Pick The Right Version of ProRes

Posted on by Sudd

[ Updated: Nov. 19, 2020, with more details on proxy files. ]

Here’s a question I get almost every day: “I’m shooting [insert name of video format] what version of ProRes is best for my project.”

ProRes is an excellent codec for editing and finishing. It is 10-bit, which means it provides 1,024 shades of gray or shades of each color per pixel. It has a high bit-rate, which means it retains excellent image resolution. However, there are six versions of ProRes, each of which vary in bit rate (and file size). In order of bit rate and potential image quality, these are:

Which one is best for your project? Based on my research, conversations and experience, here’s what I recommend.

NOTE: From an audio point of view, all six versions of ProRes have the same excellent, uncompressed audio quality.


ProRes Proxy is designed to create small file sizes providing very efficient editing. It is not optimized for image quality. ProRes Proxy files CAN be full frame (i.e. the same frame size as the original file). However as implemented by Apple, default proxy files are 1/2 the resolution of the master file to reduce file size. So, a master file of 1920 x 1080, creates a proxy file of 960 x 540.

With FCP X 10.4.9 and later versions, we can now choose proxy files that are 1/2, 1/4 and 1/8 the resolution of the master file using either H.264 or ProRes Proxy codecs. Smaller files have reduced image quality, but are ideal when media needs to be shared between remote editors.

ProRes Proxy is the best choice for:

The proxy file resolution may be reduced, but FCP X is designed to display it at the same frame size as the original file. This allows Transform and Cropping effects, among others, to be applied to a proxy file, yet still translate perfectly when switched back to the master file.

NOTE: Here’s a tutorial on the new Final Cut Pro X proxy workflow in version 10.4.9.


ProRes 422 LT is a format that I don’t use at all. While it has good image quality because it includes every pixel in the image, I find it too hard to create, given how other ProRes options are integrated with Final Cut Pro X.

I definitely don’t recommend setting render files to ProRes LT. Higher bit rate versions are a much better choice.

If I were to archive a standard-definition video project, I’d consider this format. I probably wouldn’t use it, but it would be worth considering. Why consider it? Because ProRes 422 LT generates the smallest file size of all the high-quality ProRes formats.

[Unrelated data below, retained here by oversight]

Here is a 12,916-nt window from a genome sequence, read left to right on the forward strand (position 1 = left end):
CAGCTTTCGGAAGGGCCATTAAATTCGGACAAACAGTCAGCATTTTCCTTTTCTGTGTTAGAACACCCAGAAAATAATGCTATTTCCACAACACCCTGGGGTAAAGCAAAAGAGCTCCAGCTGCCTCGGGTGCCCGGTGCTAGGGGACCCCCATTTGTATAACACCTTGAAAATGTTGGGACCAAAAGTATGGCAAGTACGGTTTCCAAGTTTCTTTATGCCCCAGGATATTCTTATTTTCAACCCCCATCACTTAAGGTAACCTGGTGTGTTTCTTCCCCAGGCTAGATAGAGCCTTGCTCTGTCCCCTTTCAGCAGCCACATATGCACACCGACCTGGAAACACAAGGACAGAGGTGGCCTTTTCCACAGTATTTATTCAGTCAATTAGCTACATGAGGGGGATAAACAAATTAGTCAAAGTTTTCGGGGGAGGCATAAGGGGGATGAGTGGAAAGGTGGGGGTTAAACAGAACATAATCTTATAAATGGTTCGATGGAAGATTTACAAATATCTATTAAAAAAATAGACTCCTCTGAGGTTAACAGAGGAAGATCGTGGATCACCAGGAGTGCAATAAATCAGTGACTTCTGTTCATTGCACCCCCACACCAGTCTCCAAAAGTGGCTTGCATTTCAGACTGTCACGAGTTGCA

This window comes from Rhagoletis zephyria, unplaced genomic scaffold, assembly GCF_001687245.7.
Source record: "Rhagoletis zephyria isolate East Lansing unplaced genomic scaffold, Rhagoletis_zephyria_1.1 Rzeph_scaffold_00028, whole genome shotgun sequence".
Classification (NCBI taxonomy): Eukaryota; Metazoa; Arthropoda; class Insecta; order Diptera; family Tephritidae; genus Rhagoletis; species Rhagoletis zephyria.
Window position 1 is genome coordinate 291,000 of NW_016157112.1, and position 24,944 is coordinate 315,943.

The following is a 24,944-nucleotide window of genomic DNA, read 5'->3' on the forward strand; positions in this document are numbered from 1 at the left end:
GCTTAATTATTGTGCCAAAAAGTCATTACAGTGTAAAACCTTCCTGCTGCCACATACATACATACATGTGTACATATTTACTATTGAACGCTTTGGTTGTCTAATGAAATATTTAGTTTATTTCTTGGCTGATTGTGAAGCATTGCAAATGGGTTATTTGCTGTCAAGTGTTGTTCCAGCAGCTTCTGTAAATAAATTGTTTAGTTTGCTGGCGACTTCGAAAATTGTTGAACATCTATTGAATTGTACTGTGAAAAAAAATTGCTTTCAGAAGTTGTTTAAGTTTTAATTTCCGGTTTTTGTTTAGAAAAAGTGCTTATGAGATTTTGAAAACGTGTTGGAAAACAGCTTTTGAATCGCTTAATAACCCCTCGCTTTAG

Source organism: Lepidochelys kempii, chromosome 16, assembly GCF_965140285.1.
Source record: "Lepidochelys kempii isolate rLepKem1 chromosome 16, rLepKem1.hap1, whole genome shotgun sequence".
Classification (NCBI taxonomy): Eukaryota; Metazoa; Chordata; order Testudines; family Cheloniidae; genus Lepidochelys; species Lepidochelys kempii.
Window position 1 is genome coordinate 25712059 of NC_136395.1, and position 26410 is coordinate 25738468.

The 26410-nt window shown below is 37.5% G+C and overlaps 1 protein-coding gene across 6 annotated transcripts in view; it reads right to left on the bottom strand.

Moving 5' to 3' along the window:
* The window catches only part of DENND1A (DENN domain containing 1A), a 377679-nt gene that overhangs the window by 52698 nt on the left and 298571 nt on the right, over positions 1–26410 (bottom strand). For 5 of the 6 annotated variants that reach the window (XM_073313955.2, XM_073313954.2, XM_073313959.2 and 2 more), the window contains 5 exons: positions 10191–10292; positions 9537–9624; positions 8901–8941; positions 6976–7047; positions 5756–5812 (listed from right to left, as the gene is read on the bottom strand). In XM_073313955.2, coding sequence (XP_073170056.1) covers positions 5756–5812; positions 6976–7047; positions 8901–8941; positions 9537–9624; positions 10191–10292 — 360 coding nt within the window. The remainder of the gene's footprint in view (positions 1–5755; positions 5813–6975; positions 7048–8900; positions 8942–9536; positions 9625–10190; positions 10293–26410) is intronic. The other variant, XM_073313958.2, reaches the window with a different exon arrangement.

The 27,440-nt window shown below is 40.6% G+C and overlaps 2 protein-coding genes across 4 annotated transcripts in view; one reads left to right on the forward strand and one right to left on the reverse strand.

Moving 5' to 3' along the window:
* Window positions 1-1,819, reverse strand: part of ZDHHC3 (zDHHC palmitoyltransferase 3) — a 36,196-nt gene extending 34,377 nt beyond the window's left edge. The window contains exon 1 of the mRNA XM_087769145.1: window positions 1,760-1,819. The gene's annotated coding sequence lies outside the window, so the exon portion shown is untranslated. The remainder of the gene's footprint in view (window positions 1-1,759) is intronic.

This is the default and workhorse video format for all optimized media in Final Cut Pro X. It is an excellent balance between image quality and editing efficiency.

ProRes 422 is the best choice for:

The trade-off for using ProRes 422 is that the files are large; about 1 GB per minute. However, when I’m editing, I want the best image quality with the fastest performance. I’ll compress the master file down into something smaller for distribution after all the editing is done.


This is the best format to use when your camera actually records ProRes 422 HQ. File sizes are bigger, however, about 1.5 GB per minute.

The only difference between ProRes 422 and ProRes 422 HQ is the data rate. And, unless you are using really good lenses with really good lighting, you won’t see a difference between ProRes 422 and 422 HQ.

What you will see is that your hard disks are filling up faster than normal.


The difference between the 422 family and the 4444 family is how they deal with color. Image resolution is the same between the two. 422 color sampling creates one color value for every two pixels. 4444 color sampling provides a color sample for each pixel. The 422 family is 10-bit. The 4444 family is 12-bit. More bits equals a more precise range of colors and grayscale values.

The reason you don’t need this higher-quality color sampling for video is that almost all video cameras use 422 color sampling, which means that you don’t improve your color by converting camera images to 4444; you just move it into a larger color space.

ProRes 4444 is the best choice for:


This is the newest member of the ProRes family. It is a very specialized, high-quality format that is designed more for cameras than post.

ProRes 4444 XQ is best for:

If your camera doesn’t shoot ProRes 4444 XQ, converting your files into this format won’t get you anything.

Here’s an article I’ve written that explains this codec in more detail.


In short, here’s what I recommend:

Following these guidelines can decrease your stress and your hard disk requirements, without damaging your image quality

Bookmark the permalink.

82 Responses to Pick The Right Version of ProRes

← Older Comments
  1. Carlos V. Diupotex says:

    Hi Larry!

    Excelent article.

    If I have a ProRes 422 videoclip with Pro Res 4444 animation added to it. Does the export would be ProRes 422, 422HQ or 4444?

    • Larry says:


      I’m sorry for the delay in answering this – your question got buried.

      If the bulk of your project is ProRes 422, export as ProRes 422. Exporting it as 4444 won’t improve quality.


  2. Monica says:

    Kindly let me know what would be the best codec option to export for broadcast if working in 8 bit. I keep getting mixed answers to this question about broadcast quality exports. Thanks

    • Larry says:


      I’m sorry for the delay in answering this – your question got buried.

      Generally, broadcasters have VERY specific criteria for the media formats they will accept. They may broadcast in 8-bit, but they may want the master file in 10-bit format. ProRes 422 is always a good choice, generally in MXF format.

      What I would do is ask them what format they want, then follow their rules.



    Hello, I have just finished an 4k 2d animation project in After Effects. It is in four parts(projects). I want to get them to Premiere to edit. Should I export them in ProRes 4444 (maybe XQ) or Tiff sequence? Or is it better to import the After Effects projects to Premiere and export from there? Do you have any idea what would save me time? Thank you very much